Should I Buy A Starter Home Or Forever Home?
As a first time buyer, one will get himself in a dilemma with what type of house to acquire. Some people will suggest getting a start home and some will say to procure a forever home. Before we start answering the question, let’s take a look into the difference between a starter home and forever home.
Starter home is a condo, townhome or single-family home that a first-time buyer can afford, but may grow out. Usually small and compact, starter homes meet the basic needs of many homeowners and are typically at the lower end of the price spectrum in their local real estate sector. They may be old homes, fixing-uppers or brand-new entry-level buildings.
A starter home probably doesn't have all the amenities you 're dreaming of having one day, but it's a good-natured home in the foreseeable future.
On the other hand, Forever home is one that will meet your needs for many years to come. Homes always come in all sizes and styles. There is no standard for what a forever home looks like , or how much it costs, because everyone has a unique vision of how and where they will live in the decades to come. A forever home could be a fix-up that a buyer plans to renovate into a dream home in their favorite neighborhood, or a rambling house where a couple planning a family can raise their future children. Forever homes aren't always lavish, but they typically make room for you to develop in a neighborhood where you want to sink your roots.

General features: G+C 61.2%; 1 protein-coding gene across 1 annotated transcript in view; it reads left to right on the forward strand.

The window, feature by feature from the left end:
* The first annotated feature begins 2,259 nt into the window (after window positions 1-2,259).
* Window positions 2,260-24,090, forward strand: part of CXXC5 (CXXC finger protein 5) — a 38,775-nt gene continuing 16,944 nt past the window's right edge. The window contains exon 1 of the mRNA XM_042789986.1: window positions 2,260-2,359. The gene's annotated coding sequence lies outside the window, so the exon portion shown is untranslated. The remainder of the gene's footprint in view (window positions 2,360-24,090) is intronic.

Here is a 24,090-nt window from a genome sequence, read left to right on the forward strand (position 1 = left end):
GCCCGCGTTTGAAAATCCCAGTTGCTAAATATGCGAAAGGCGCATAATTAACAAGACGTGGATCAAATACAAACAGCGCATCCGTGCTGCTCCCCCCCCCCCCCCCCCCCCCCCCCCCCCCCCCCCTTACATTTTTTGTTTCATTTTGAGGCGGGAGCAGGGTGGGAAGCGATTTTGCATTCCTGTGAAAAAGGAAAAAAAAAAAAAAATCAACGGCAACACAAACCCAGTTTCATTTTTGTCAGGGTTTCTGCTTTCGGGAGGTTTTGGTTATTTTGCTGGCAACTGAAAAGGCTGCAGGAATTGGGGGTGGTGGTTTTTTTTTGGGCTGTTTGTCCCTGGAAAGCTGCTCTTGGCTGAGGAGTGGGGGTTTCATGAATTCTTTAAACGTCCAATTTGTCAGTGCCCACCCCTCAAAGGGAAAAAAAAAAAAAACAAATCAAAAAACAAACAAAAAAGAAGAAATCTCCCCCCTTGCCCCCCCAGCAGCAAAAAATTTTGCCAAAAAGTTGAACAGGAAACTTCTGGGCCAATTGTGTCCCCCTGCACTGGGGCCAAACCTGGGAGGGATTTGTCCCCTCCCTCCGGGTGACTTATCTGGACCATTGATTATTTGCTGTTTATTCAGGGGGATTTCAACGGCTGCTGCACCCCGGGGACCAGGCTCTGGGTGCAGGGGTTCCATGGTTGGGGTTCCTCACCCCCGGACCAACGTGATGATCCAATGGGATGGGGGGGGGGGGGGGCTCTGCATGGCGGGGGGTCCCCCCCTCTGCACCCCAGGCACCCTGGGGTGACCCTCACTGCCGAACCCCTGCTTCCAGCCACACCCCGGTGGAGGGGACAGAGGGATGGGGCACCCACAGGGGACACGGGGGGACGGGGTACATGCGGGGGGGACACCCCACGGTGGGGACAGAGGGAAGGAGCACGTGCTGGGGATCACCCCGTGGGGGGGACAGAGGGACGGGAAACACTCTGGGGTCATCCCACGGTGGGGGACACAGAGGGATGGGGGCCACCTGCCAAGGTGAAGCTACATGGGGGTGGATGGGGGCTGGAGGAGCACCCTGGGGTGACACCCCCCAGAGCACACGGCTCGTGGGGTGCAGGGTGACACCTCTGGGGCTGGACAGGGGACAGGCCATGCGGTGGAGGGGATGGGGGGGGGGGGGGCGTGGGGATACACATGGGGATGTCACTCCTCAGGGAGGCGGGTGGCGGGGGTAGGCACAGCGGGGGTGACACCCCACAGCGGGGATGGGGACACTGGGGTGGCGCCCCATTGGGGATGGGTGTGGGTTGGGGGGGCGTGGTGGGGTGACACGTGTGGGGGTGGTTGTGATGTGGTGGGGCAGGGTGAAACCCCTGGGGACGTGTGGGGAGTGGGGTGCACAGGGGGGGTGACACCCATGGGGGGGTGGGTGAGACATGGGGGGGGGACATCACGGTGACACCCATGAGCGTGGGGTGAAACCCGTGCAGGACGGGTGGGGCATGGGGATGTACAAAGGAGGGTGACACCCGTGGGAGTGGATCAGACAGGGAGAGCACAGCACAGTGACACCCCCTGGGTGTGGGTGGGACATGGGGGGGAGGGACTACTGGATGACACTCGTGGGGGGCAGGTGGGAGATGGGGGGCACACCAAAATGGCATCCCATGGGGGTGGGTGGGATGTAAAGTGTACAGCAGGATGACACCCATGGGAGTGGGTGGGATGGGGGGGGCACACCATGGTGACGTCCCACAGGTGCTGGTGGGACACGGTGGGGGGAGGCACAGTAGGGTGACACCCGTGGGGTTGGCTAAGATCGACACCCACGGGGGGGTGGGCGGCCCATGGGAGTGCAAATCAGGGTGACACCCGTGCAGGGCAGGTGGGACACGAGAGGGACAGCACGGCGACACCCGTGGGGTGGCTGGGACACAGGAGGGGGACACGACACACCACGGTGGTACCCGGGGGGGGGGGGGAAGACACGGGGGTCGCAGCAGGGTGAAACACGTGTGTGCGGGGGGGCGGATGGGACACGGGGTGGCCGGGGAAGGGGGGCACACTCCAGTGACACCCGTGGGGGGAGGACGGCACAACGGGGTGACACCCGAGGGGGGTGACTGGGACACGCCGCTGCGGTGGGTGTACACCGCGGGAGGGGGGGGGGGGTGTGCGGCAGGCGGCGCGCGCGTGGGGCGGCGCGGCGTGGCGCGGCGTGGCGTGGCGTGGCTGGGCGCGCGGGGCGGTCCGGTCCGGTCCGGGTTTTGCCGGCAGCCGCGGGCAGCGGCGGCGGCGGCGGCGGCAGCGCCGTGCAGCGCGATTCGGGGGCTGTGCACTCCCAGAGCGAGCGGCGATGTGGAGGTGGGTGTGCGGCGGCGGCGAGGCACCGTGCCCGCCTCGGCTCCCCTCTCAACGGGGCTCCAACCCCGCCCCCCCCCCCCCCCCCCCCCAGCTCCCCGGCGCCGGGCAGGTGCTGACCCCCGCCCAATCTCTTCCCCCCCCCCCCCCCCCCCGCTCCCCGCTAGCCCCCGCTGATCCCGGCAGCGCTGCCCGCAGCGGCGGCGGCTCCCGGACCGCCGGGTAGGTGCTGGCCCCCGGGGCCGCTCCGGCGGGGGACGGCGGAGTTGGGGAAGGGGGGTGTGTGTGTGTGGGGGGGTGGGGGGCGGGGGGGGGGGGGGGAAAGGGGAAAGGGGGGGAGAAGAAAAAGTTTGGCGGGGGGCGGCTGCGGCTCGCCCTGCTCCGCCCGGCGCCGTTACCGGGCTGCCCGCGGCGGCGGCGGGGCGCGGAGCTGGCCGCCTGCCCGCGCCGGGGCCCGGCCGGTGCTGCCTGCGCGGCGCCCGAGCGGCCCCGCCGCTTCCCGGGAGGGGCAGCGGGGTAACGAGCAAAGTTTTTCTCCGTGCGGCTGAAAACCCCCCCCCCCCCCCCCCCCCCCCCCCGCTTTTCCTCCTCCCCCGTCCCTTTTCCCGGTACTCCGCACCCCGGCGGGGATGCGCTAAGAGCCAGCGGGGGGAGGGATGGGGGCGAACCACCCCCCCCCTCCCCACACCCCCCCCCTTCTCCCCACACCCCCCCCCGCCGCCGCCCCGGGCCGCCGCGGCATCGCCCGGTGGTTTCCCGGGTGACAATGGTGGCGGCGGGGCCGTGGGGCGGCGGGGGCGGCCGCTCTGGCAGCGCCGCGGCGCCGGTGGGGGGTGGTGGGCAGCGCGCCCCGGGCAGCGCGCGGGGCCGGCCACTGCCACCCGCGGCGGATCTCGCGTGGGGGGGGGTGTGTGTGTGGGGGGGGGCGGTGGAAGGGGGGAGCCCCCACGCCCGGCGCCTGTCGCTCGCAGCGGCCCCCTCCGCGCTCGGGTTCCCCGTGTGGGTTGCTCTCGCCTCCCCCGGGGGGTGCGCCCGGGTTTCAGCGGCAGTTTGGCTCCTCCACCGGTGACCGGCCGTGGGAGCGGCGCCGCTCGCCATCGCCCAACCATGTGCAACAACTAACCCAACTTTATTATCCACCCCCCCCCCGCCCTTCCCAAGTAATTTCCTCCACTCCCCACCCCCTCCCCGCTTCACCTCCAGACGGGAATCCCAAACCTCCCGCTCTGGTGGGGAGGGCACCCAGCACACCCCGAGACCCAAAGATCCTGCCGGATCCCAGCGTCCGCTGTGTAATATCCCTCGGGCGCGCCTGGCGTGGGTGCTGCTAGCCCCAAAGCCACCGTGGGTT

Since starter homes appear to be on the lower end of their market price range, it can take less time to save for a down payment. That could make it easier for you to buy and start building home equity earlier than if you waited until you could afford a home forever. Ideally, by the time you 're ready for a larger home, you can sell the starter and add the equity you've acquired to the next purchase.
Buyers often outgrown starter homes. They get married or have children, or they want more space for leisure, hobbies or home offices. Buying another house would include selling or renting out the base, paying closing costs on another mortgage, and coping with the burden and expense of moving.
With a home forever, you can settle in for a long time, enjoy extra space, and, unless something unexpected happens, don't think about moving for a long time. You can repair your house as you wish, without thinking about the satisfaction of prospective buyers a few years later.
A forever home often costs more than a home starter, so it could take longer to save for a down payment, which could delay buying and building equity. By the time you saved more money, home prices and mortgage rates may have risen, putting forever home out of reach again.
At the end of the day, the decision making is in the hands of the buyer. It is the responsibility of the buyer to weigh in all advantages and disadvantages of getting a starter home and a forever home. Moreover, the decision is totally dependent on the buyer’s procurement capability and needs.